The dsDNA Ab test may be ordered periodically to monitor disease progression or flare-ups in a person who has been diagnosed with SLE. It may be repeated when an initial test result is negative but clinical signs and symptoms persist. 

What does the result mean?

The result of an dsDNA Ab test is usually considered together with a person's medical history, signs and symptoms, and results of other autoantibody tests.

A high level of anti-dsDNA is strongly associated with SLE and is often significantly increased during or just prior to an SLE flare-up. If the dsDNA Ab test is positive and the person tested has other clinical signs associated with SLE, then is it likely that she has SLE. This is especially true if an anti-Sm test is also positive. In Australia, the anti-Sm test is very rarely positive (less than 5% of SLE patients).

A very low level of anti-dsDNA is considered negative but does not exclude a diagnosis of SLE. Only about 50-60% of those with SLE will have anti-dsDNA measured by one assay, though when assays are combined, up to 80% and perhaps with three or four different assays, 100% of SLE patients may be positive. Low to moderate levels of the autoantibody may be seen with other autoimmune disorders, such as Sjögren syndrome and mixed connective tissue disease (MCTD) and may be induced by some drugs such as TNF inhibitors. dsDNA Ab tests are semi-quantitative and may be performed using different assays. Many laboratories use an dsDNA Ab radioimmunoassay though more modern enzyme immunoassays are as reliable if not better. Many ELISA tests are not completely reliable.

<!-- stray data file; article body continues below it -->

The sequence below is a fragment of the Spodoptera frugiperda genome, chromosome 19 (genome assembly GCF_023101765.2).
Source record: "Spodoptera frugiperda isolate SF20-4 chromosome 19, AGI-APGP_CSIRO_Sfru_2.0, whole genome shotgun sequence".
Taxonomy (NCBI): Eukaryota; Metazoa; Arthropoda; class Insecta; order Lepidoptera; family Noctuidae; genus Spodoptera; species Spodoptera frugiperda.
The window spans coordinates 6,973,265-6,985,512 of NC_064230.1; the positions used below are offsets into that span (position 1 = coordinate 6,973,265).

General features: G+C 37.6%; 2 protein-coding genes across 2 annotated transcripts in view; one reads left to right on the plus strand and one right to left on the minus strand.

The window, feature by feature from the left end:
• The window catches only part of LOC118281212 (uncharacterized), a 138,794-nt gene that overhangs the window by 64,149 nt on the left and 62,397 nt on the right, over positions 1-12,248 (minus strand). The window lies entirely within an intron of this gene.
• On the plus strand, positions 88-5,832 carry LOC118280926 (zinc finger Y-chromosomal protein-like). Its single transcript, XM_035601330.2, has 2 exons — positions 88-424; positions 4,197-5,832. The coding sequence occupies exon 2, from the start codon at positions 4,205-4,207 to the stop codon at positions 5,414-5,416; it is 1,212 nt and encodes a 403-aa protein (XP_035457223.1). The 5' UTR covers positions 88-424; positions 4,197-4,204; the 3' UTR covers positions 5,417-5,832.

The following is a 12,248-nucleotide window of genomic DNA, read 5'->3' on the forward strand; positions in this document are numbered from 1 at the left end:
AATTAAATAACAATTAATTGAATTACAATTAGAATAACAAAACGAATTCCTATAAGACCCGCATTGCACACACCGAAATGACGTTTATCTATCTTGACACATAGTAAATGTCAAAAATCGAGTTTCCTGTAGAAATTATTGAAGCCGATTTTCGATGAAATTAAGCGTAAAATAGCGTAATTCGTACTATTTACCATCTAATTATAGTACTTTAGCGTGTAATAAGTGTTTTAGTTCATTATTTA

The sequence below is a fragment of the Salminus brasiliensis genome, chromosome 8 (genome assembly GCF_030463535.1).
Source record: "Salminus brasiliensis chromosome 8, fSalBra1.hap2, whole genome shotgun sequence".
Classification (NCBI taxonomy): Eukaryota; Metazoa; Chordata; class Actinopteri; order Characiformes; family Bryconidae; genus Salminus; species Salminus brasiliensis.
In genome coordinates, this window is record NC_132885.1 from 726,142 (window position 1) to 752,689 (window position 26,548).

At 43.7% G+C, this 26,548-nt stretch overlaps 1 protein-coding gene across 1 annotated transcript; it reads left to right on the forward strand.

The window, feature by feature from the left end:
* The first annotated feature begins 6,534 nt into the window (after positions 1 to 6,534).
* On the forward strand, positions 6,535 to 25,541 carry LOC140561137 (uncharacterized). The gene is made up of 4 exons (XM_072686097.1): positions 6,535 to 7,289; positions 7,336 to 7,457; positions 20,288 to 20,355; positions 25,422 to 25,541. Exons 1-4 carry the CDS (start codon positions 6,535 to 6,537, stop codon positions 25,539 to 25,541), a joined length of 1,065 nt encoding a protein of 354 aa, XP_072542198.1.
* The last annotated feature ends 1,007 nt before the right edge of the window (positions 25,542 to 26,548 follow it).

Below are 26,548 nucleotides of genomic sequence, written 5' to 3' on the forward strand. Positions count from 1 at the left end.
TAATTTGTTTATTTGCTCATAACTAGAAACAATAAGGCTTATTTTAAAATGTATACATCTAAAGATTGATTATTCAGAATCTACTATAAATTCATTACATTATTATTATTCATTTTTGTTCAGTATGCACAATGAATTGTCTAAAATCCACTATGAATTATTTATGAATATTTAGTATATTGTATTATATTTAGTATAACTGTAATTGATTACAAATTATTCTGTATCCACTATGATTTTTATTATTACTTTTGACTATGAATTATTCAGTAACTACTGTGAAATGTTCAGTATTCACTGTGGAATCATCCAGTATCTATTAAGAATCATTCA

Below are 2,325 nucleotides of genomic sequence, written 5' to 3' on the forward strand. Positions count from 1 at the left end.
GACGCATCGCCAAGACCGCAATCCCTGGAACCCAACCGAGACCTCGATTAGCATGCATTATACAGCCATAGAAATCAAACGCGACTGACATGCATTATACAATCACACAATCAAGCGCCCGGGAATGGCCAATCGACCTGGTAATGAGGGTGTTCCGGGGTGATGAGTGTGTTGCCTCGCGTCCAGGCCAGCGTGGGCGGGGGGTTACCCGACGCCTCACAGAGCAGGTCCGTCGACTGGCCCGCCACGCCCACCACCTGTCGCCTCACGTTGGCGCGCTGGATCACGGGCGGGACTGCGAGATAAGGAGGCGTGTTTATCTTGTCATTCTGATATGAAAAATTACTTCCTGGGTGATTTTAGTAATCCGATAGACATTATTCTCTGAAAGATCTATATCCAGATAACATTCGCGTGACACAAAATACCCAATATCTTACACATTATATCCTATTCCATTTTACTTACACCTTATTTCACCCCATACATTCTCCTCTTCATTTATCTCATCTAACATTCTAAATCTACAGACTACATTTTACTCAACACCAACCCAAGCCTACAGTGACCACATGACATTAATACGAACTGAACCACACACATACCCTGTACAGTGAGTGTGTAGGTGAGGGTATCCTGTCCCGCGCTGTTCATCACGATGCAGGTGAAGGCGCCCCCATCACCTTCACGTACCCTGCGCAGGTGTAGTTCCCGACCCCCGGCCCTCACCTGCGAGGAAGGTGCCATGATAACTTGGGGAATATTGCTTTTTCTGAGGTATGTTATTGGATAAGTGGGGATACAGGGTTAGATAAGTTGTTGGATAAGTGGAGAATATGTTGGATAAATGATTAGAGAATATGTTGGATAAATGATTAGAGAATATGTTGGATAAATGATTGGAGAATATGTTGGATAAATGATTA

Is there anything else I should know?

Anti-dsDNA is sometimes present with diseases such as chronic hepatitis, primary biliary cirrhosis, and infectious mononucleosis. It may also be seen in those taking drugs such as procainamide and hydralazine. It is not usually tested or monitored under these conditions.

In addition to testing for double stranded DNA antibodies (anti-dsDNA), there is also an anti-single-stranded DNA test. This autoantibody is less commonly tested and is not strongly associated with SLE but may be seen with other autoimmune disorders.

Common questions

  • Why might it take a long time to be diagnosed with SLE?

A doctor must rely not only on test results, but on clinical symptoms and the person's history for diagnosis. Symptoms may be nonspecific and often come and go. Test results may not initially be positive for these autoantibodies due to the cyclic nature of autoimmune disorders. In some cases, it may take months or years to show a pattern that might suggest SLE or any of the other autoimmune diseases.

  • If I have been diagnosed with SLE, will it ever go away?

There is no cure for SLE, but the symptoms and complications can be managed. Most people with the condition will experience flare-ups, but most will also have periods of few or mild symptoms.

  • Will my anti-dsDNA ever go away?

No, once the autoantibody has been produced by the body, it will continue to be present. However, the concentration in the blood will vary over time and can be present at very low levels.

  • Is there anything I can do to affect my anti-dsDNA level?

Autoantibodies do not respond to lifestyle changes because they reflect the presence and activity of an autoimmune process.

  • Can the dsDNA Ab test be performed at my doctor's office?

The test requires specialised equipment. Your sample will need to be sent to a laboratory that performs these tests.

  • Should everyone have an dsDNA Ab test done?

Autoantibody testing is only necessary when a person shows symptoms that suggest an autoimmune disorder. Most people will never need to have an dsDNA Ab test performed.

More information

RCPA Manual: DNA antibody